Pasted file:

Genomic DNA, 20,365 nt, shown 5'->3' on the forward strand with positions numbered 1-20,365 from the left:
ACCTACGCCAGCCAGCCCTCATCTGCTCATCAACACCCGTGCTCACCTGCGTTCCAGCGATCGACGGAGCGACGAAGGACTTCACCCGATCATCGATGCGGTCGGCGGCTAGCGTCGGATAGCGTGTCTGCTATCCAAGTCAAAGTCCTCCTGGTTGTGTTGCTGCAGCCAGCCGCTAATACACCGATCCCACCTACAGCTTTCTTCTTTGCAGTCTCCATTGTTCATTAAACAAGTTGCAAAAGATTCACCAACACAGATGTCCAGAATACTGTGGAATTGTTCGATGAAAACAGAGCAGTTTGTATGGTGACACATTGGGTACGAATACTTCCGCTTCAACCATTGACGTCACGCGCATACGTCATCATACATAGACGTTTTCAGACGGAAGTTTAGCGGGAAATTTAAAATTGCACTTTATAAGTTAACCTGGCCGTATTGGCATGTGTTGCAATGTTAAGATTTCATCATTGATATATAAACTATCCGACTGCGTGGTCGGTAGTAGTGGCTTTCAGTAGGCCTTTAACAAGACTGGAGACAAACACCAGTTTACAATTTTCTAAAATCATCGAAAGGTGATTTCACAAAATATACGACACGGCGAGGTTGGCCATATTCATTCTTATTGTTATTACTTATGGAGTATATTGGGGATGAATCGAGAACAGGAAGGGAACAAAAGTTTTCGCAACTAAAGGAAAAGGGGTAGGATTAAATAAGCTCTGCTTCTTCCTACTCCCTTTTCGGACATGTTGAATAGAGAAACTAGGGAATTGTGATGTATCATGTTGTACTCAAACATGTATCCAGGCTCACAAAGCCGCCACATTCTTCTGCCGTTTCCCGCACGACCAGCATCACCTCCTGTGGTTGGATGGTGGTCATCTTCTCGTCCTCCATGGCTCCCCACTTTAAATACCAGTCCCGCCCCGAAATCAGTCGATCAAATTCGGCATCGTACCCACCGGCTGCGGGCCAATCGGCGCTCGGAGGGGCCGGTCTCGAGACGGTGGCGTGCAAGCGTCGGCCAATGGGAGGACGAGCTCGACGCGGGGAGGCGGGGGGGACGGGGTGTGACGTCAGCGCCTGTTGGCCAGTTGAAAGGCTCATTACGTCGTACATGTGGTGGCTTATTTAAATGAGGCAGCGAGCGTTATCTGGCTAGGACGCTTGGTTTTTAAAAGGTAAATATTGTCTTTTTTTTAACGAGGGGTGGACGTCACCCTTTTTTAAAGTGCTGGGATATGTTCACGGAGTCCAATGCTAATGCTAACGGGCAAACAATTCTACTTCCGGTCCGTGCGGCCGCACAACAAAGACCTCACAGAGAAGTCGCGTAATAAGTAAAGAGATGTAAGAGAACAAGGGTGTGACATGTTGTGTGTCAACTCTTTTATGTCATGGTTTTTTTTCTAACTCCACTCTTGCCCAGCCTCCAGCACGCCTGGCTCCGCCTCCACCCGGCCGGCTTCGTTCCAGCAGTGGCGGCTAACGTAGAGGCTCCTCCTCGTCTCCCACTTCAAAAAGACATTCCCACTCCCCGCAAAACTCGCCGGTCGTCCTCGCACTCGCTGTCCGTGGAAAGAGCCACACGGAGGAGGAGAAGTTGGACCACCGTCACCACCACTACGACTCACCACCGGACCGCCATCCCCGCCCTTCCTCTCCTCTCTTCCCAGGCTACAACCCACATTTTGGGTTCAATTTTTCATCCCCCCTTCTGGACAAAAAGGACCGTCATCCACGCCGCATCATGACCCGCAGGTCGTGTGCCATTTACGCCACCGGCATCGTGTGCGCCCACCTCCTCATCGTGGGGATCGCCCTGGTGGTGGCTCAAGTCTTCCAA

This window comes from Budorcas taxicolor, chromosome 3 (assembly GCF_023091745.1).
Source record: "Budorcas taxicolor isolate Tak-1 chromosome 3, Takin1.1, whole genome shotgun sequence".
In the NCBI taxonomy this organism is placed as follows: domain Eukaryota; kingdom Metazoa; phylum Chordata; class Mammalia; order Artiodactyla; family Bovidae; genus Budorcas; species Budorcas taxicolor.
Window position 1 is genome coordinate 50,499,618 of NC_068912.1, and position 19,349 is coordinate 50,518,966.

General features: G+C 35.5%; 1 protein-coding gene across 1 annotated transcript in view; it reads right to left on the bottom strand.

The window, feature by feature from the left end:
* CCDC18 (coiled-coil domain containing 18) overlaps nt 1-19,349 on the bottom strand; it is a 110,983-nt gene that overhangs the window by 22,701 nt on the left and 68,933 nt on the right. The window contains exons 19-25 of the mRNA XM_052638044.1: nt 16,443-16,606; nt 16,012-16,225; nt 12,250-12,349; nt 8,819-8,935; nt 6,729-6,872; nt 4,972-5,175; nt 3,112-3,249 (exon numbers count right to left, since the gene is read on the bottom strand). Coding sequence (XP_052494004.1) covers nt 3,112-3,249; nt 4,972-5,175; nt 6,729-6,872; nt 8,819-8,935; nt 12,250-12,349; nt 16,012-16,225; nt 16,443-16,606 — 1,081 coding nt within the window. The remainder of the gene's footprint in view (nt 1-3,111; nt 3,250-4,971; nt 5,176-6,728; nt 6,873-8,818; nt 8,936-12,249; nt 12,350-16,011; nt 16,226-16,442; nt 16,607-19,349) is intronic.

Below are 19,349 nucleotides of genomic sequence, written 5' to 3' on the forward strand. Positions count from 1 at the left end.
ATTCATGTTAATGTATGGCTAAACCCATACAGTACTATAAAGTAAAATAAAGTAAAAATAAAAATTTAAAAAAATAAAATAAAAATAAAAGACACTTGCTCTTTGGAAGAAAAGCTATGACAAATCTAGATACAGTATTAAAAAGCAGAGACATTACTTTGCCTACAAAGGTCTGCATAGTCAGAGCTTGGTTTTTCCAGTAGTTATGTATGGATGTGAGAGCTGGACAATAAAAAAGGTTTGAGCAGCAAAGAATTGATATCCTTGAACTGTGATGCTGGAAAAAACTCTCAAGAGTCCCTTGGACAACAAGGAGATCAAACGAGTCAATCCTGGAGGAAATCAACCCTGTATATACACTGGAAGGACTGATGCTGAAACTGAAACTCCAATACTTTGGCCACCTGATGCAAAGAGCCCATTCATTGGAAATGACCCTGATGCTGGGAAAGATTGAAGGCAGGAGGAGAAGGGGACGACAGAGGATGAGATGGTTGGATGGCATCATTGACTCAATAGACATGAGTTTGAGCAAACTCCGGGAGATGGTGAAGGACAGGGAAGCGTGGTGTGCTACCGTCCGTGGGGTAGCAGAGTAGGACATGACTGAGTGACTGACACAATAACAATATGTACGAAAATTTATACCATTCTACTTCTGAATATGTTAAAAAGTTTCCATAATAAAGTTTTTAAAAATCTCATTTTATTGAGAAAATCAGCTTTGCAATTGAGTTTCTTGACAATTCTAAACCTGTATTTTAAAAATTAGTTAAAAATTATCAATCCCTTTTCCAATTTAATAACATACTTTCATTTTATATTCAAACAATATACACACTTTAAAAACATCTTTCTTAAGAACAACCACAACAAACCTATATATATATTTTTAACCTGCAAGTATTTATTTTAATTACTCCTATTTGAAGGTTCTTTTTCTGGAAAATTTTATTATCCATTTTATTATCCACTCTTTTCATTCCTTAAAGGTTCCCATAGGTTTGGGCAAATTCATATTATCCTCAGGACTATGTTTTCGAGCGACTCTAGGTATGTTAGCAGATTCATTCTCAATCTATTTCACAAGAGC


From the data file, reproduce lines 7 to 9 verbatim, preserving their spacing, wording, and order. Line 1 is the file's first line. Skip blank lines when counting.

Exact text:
General features: G+C 35.5%; 1 protein-coding gene across 1 annotated transcript in view; it reads right to left on the bottom strand.

The window, feature by feature from the left end:
* CCDC18 (coiled-coil domain containing 18) overlaps nt 1-19,349 on the bottom strand; it is a 110,983-nt gene that overhangs the window by 22,701 nt on the left and 68,933 nt on the right. The window contains exons 19-25 of the mRNA XM_052638044.1: nt 16,443-16,606; nt 16,012-16,225; nt 12,250-12,349; nt 8,819-8,935; nt 6,729-6,872; nt 4,972-5,175; nt 3,112-3,249 (exon numbers count right to left, since the gene is read on the bottom strand). Coding sequence (XP_052494004.1) covers nt 3,112-3,249; nt 4,972-5,175; nt 6,729-6,872; nt 8,819-8,935; nt 12,250-12,349; nt 16,012-16,225; nt 16,443-16,606 — 1,081 coding nt within the window. The remainder of the gene's footprint in view (nt 1-3,111; nt 3,250-4,971; nt 5,176-6,728; nt 6,873-8,818; nt 8,936-12,249; nt 12,350-16,011; nt 16,226-16,442; nt 16,607-19,349) is intronic.